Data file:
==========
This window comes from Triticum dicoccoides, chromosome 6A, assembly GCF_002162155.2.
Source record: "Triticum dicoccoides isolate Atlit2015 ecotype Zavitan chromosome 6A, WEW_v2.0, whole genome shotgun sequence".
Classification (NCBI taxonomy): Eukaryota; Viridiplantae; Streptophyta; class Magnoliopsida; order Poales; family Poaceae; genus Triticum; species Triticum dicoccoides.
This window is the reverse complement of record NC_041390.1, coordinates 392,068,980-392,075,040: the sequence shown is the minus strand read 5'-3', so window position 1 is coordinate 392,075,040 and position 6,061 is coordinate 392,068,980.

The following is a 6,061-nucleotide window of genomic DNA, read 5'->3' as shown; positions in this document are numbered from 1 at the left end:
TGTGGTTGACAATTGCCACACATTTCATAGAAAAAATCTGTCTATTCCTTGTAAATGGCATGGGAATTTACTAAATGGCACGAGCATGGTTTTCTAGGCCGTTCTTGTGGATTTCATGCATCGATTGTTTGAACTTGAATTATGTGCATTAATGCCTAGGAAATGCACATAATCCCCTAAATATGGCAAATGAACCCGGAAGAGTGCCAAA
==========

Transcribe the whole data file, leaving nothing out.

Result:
This window comes from Triticum dicoccoides, chromosome 6A, assembly GCF_002162155.2.
Source record: "Triticum dicoccoides isolate Atlit2015 ecotype Zavitan chromosome 6A, WEW_v2.0, whole genome shotgun sequence".
Classification (NCBI taxonomy): Eukaryota; Viridiplantae; Streptophyta; class Magnoliopsida; order Poales; family Poaceae; genus Triticum; species Triticum dicoccoides.
This window is the reverse complement of record NC_041390.1, coordinates 392,068,980-392,075,040: the sequence shown is the minus strand read 5'-3', so window position 1 is coordinate 392,075,040 and position 6,061 is coordinate 392,068,980.

The following is a 6,061-nucleotide window of genomic DNA, read 5'->3' as shown; positions in this document are numbered from 1 at the left end:
TGTGGTTGACAATTGCCACACATTTCATAGAAAAAATCTGTCTATTCCTTGTAAATGGCATGGGAATTTACTAAATGGCACGAGCATGGTTTTCTAGGCCGTTCTTGTGGATTTCATGCATCGATTGTTTGAACTTGAATTATGTGCATTAATGCCTAGGAAATGCACATAATCCCCTAAATATGGCAAATGAACCCGGAAGAGTGCCAAA